Chinese premier Wen Jiabao praises Pakistan's terror fight



Chinese premier Wen Jiabao praises Pakistan`s terror fight Islamabad: Pakistan's sacrifices in the global fight against terrorism should be recognized and respected by the international community, Chinese Premier Wen Jiabao told lawmakers in Islamabad on Sunday.

Wen was addressing a joint session of Pakistan's National Assembly on the final day of a state visit that mainly focused on trade and business ties between the longtime Asian allies.

During the three-day visit, the two sides agreed to 35 new pacts expected to bring up to $30 billion dollars of investment to Pakistan over the next five years.

"Pakistan was at the front of the international fight against terrorism and made big sacrifices and important contributions, which were obvious to all," Wen told lawmakers. "The international community should affirm that and give great support as well as respect the path of development chosen by Pakistan."

He said the fight against terrorism should not focus on specific religions or ethnic groups, but rather on eradicating the "root factors breeding terrorism."

Pakistan's tribal regions are home to thousands of militants staging or supporting attacks at home and on US and other allied troops in neighboring Afghanistan. Islamabad's cooperation is seen as vital to the fight against terrorism and to stabilizing the situation in Afghanistan.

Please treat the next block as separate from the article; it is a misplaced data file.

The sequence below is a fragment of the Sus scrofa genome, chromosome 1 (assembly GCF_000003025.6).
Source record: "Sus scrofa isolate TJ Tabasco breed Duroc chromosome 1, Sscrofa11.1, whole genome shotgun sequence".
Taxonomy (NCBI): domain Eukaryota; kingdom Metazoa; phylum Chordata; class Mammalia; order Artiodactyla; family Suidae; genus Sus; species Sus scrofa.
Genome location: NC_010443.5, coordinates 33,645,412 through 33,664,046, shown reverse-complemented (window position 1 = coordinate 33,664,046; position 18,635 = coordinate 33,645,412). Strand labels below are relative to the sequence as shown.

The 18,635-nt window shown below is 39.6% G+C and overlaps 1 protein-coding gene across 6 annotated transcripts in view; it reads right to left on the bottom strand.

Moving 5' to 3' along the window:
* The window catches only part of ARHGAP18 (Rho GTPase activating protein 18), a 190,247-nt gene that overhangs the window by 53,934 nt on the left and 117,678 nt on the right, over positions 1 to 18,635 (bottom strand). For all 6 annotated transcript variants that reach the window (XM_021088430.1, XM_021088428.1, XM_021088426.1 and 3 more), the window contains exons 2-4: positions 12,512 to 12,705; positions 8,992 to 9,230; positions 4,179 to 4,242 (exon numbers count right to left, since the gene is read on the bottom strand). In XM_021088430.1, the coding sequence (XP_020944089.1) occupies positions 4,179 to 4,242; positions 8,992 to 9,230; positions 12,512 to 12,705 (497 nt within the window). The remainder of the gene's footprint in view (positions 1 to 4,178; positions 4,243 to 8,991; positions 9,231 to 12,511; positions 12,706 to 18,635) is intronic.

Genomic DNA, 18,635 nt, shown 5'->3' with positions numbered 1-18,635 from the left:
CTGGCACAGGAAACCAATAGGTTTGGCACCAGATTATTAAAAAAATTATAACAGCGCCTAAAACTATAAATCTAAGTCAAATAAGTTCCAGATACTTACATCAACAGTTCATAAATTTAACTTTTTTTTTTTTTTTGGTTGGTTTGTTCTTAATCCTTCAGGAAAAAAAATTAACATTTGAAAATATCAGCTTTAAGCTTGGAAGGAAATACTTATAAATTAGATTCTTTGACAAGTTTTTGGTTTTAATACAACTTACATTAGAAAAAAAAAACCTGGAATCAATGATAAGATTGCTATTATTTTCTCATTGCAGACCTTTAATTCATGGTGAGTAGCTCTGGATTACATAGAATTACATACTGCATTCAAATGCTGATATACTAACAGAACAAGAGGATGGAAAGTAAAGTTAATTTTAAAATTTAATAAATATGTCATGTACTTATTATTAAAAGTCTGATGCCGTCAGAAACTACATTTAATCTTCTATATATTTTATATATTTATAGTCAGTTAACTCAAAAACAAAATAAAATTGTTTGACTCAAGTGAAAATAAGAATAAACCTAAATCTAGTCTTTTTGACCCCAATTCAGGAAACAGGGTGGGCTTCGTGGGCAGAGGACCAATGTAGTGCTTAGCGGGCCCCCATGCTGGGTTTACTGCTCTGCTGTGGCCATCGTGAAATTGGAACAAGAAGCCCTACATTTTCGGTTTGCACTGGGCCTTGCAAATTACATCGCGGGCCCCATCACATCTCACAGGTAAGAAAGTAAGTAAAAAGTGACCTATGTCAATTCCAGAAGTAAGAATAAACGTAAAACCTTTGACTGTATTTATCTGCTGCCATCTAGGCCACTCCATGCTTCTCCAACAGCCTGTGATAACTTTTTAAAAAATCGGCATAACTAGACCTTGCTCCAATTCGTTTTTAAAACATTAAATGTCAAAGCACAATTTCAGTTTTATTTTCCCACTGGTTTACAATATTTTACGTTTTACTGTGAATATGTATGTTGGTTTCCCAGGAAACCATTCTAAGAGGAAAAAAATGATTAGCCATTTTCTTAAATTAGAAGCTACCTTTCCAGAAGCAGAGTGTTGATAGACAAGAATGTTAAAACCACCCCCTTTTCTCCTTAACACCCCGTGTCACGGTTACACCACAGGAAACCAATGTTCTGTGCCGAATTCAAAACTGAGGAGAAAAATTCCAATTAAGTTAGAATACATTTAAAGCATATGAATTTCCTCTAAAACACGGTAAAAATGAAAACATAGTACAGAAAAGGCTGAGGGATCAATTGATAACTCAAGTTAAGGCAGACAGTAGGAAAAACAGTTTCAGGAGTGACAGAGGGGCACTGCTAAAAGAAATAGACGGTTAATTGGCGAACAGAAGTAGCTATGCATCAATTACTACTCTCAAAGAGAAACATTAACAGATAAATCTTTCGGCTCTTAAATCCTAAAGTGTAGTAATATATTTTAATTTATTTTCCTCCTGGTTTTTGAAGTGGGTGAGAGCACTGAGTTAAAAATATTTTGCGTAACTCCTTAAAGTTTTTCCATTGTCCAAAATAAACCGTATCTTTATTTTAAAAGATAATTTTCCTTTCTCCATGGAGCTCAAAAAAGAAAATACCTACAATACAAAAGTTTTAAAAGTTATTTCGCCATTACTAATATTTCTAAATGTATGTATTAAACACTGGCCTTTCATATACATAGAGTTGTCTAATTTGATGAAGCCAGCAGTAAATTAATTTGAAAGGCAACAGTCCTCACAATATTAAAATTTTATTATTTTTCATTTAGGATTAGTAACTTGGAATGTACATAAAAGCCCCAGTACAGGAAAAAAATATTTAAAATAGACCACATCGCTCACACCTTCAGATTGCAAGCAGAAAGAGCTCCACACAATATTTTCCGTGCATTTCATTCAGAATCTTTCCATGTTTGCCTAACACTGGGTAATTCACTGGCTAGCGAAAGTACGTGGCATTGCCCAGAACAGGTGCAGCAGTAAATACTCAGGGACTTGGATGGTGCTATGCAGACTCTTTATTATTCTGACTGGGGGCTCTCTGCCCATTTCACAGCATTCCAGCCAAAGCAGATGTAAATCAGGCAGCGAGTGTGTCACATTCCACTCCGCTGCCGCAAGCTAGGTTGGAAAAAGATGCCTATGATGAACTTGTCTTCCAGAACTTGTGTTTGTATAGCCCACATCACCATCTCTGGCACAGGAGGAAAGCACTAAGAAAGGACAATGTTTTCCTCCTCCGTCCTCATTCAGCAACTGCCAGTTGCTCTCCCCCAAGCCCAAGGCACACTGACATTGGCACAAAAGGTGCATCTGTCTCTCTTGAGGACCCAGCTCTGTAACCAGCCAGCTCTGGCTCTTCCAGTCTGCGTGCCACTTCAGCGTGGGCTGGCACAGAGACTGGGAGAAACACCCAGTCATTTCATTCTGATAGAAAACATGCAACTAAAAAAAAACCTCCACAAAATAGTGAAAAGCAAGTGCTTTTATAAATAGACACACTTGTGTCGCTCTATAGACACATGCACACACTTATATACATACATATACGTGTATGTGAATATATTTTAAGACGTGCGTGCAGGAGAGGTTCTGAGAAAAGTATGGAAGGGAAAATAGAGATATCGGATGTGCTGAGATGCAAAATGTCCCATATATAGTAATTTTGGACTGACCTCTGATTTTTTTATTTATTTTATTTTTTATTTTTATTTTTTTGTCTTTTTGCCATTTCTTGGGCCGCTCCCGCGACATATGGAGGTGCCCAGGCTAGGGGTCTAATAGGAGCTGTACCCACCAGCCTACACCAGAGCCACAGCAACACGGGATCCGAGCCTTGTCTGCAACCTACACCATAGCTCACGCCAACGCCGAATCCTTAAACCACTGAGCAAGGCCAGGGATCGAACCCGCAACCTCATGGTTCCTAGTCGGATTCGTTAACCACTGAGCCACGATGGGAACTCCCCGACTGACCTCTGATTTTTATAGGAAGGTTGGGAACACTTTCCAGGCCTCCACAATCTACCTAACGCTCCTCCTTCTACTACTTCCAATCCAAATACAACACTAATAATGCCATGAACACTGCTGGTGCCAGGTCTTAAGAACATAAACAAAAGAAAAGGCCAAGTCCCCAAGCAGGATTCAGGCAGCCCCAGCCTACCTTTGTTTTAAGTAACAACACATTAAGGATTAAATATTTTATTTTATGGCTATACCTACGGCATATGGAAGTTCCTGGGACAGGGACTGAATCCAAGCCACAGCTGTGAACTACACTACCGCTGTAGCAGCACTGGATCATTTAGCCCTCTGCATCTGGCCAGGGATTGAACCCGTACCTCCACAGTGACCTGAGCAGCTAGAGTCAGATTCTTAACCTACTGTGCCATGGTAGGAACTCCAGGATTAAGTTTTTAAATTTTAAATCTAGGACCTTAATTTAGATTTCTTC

Pakistan's military has launched several offensives in the country's remote northwest where the insurgents are based, but Islamabad still comes under criticism in the West for not doing enough to stamp out the threat.

Much of the criticism is centered on the military's reluctance to move into North Waziristan, which is effectively under the control of a mix of Taliban, al Qaeda and affiliated groups. Critics also question whether the country has severed its links with militants who stage attacks in India, Pakistan's neighbor and rival.

The threat posed by militants in Pakistan is a growing concern for China given that the two share a common border. China also is dealing with its own Muslim separatist movement.

The speech to Pakistan's parliament was the first by a Chinese leader.

China is Pakistan's closest friend in Asia, giving Islamabad military aid and technical assistance, including nuclear technology. Crucially, most Pakistanis view China as an ally that, unlike Washington, doesn't make demands in return for its assistance.

But Beijing is hardly left empty-handed from its ties with Pakistan, which serves as China's gateway to the Muslim world and is a cheap source of natural resources to fuel its growing economy.

Bureau Report